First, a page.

The local food movement is useless if we don’t have these seeds
Jill Bishop, Community Food Cultivator for Nourish
Nourish is a collaborative project, which brings together gardeners and growers throughout Peterborough, Ontario, for networking and education. Its activities, including the Seed Savers Collective, are coordinated by Jill Bishop, who also runs a small heirloom seed company called Urban Tomato. Jill has used her own experiences, of learning how to save seed and developing her business, to help her to understand how to encourage seed saving more widely. The Seed Savers Collective aims to bring together people who already have seed saving skills with those who want to learn in order to increase the amount of local seed and the number of people who feel confident with the skills.
I thought there’s never going to be too many seed savers; we need to get more people involved in this
The Seed Savers Collective started working together in early 2015 and consists of a network of 32 growers, including urban gardeners and organic growers. The first step of the network was to agree on a list of varieties to grow and steward. The initial list contains about 60 varieties including those that were already being saved by members and some that members wanted to learn how to save. Over the growing season, the group arranged an informal calendar of events so that network members could visit each other’s projects and learn from each other’s methods.
Our main focus is getting more people to feel confident and comfortable with the skills and ideally sharing them
Jill has created a simple seed storage facility in downtown Peterborough so that a portion of seeds of each variety can be stored centrally and made available to community gardeners and, in time, the public more broadly. In addition to the seed grown by network members, Jill has also established a number of seed gardens on vacant community garden plots – an ingenious use for land that would otherwise go wild. The seed gardens have been used to cultivate grain crops, such as barley, wheat and quinoa, which work particularly well in an urban environment where there is good isolation from the GMO-crops that dominate rural settings. As the seed gardens are located in community gardens where there is always a flow of people, they have also been useful for raising the profile of the project and educating about some of the basics of seed saving.
When you talk to people and you tell them you grow quinoa, it’s like an immediate buy-in, they’re like “that’s so cool!” and they want to talk to you about everything else that you’re doing, so it pulls people in in a different way
Quinoa growing in one of the member’s backyards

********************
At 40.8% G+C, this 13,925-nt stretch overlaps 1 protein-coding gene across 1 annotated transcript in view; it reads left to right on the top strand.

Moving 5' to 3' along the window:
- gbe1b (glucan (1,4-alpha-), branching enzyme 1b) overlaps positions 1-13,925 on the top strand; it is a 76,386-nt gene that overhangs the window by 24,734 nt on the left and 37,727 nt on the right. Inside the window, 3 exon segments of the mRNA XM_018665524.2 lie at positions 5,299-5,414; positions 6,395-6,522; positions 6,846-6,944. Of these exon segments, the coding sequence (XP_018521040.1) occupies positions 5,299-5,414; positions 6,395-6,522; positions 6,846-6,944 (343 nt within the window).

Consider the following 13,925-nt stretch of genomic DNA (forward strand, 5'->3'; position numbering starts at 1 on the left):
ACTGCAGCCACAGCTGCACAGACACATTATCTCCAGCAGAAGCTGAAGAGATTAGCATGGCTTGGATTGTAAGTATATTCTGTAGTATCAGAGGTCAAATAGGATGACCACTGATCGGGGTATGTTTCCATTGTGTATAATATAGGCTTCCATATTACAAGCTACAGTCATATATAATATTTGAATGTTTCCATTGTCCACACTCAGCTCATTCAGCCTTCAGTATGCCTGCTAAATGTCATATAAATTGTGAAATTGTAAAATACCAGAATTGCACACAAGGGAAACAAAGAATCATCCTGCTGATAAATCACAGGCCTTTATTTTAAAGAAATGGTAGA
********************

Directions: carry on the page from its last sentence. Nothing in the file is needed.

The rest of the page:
Like many towns across Canada, Peterborough holds an annual Seedy Sunday, a one-day community festival, where seed vendors set up shop and gardeners come to buy their seeds for the season and usually to exchange seeds as well. Jill Bishop set up Peterborough’s Seedy Saturday ten years ago and has seen it grow and grow each year. In the first year they had about 50 people, mainly local farmers; now they have over 1500 people, mainly backyard gardeners, who are only growing a small amount of veg, and yet are prioritising buying local seed. Jill credits this growth to the explosion of interest in the local food movement and also, in part, to the work of the Bauta Family Seed Security Initiative.
The Bauta initiative provides small grants, training and networking opportunities to seed growers and farmers across Canada. It has spread awareness of seed saving issues, but perhaps more importantly it has enabled growers to connect with each other and to increase their production through sharing skills and resources. The Seed Collective used funding from the scheme to purchase seed processing equipment, which is now shared by network members.
The more we can support those people that are skilled in getting those seeds out, the better
The Peterborough Seed Savers Collective replicates the national work of the Bauta initiative by connecting skilled seed savers with eager novices in a local setting. By working as a network, it allows the members to focus on their strengths, such as growing a particular crop, whilst also benefitting the collective as a whole. For now, the seeds grown by the network will be circulated to network members and made available to the public via the Seedy Sunday event. As the amount of seed that the network is able to produce increases, there is great potential to circulate more widely, and also to use it as a means of inspiring more seed saving.
Even if they are not saving the seed, people are starting to see that, if you start with good seed, you are going to get better food, and if you want to save the seed, then you are going to get better seed too
All quotes from an interview with Jill Bishop, 9th November 2015